Employers should take precautions to protect their workers from heat illness. The CDC offers guildelines, including scheduling hot jobs for the cooler part of the day, acclimatizing workers by exposing them for progressively longer time periods to hot work environments and providing rest periods with water breaks. The CDC and National Institute for Occupational Safety and Health (NIOSH) provide more informational resources at www.cdc.gov/niosh/topics/heatstress/.
AARP reports that Dr. Farid Fata in Michigan has been accused of prescribing unnecessary chemotherapy treatments to his patients, including some who didn’t even have cancer. Dr. Fata’s nurse, Angela Swantek, noticed that medications were being administered improperly and patients were in the chair longer than necessary, which created more money for the doctor. Dr. Fata allegedly bilked Medicare for $91 million. Ms. Swantek was afraid of retaliation because Fata “oversees my license.”
The Occupational Safety and Health Act of 1970 (OSHA) has a Whistleblower Protection Program that protects workers from adverse action by employers (such as firing or laying off, blacklisting, demotion, denial of benefits, intimidation, threats, and/or reduction of pay or hours) for exercising their rights under OSHA. An employee has the right to file an OSHA complaint, participate in an inspection, talk to an inspector, seek access to employer exposure and injury records and raise a safety or health complaint with the employer. If your employer does discriminate or retaliate against you, you have the right to file a retaliation complaint with OSHA.
No specific form is required to file a complaint but you can: (1) send a letter to OSHA (to find the contact information for your nearest OSHA office go to www.osha.gov/html/RAmap.html); (2) call the OSHA area office located nearest to you; (3) download and send a completed Notice of Whistleblower Complaint Form to your OSHA area office (www.whistleblowers.gov/whistleblower_complaint.pdf); or (4) file an online complaint (https://www.osha.gov/whistleblower/WBComplaint.html). However, your discrimination complaint must be filed with OSHA within 30 days of the alleged retaliation.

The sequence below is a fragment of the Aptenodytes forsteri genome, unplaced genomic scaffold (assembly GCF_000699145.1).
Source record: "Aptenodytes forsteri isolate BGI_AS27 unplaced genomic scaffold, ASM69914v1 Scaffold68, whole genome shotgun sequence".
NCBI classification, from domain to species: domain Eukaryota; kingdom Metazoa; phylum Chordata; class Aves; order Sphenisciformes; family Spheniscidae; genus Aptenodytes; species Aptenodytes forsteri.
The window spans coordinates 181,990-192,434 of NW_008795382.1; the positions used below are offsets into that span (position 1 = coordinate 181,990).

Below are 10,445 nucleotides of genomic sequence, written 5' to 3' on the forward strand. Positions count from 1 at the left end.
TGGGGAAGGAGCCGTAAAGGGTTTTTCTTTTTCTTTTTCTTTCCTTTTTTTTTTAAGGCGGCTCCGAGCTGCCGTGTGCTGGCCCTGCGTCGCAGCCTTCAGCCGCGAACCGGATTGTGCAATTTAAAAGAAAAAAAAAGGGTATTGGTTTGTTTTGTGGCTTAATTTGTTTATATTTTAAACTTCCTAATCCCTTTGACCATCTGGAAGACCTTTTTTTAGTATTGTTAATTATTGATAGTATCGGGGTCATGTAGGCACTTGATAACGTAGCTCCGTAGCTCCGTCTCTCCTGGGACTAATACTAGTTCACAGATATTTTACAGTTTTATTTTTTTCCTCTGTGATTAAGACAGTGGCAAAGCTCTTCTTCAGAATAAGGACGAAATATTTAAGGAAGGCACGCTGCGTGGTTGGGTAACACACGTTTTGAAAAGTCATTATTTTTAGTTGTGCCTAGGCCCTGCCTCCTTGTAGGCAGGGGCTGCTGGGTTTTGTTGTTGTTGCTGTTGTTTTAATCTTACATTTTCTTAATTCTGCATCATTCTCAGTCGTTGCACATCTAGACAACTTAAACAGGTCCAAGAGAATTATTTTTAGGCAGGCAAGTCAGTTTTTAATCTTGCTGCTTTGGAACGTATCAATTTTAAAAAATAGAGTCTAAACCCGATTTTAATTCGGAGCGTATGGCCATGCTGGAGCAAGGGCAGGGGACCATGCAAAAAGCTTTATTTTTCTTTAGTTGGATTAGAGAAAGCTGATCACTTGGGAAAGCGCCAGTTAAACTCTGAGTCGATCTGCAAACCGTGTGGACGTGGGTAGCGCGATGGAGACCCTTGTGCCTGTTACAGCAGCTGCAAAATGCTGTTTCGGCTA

One of our clients worked as an auto body repairman and he was exposed to toxic chemicals in the workplace. This exposure resulted in the development of pancreatic cancer and his subsequent death, yet he never knew he could have called in OSHA to inspect his worksite.
Employees have a right to working conditions that do not pose a risk of serious harm. The Occupational Safety and Health Act of 1970 (OSHA) provides workers and their representatives the right to file a complaint and request an OSHA inspection of their workplace if they believe there is a serious risk or if their employer is not following OSHA standards. The Act allows complainants the right to request that their names be kept confidential from their employers. Although OSHA recommends that employees attempt to resolve safety and health issues by first reporting them to their work superiors, a worker can file a complaint at any time. You can get a form at www.osha.gov/oshforms/osha7.pdf.
OSHA provides the following options for filing a complaint:
(1) Download and fax or mail the complaint form to your local OSHA office;
(2) File an online complaint (www.osha.gov/pls/osha7/eComplaintForm.html);
(3) Telephone your local OSHA area or regional office.
Written complaints that are signed by workers and submitted to their closest OSHA area office are more likely to result in an onsite OSHA inspection than complaints submitted online. North Carolina’s Raleigh office can be contacted at 4407 Bland Road, Somerset Park, Suite 210, Raleigh, North Carolina 27609 (telephone 919-790-8096; fax 919-790-8224). Contact North Carolina’s regional office at 61 Forsyth Street, SW, Room 6T50, Atlanta, Georgia 30303 (telephone 678-237-0400; fax 678-237-0447). To find other OSHA offices call 800-321-6742 or go to www.osha.gov/html/RAmap.html.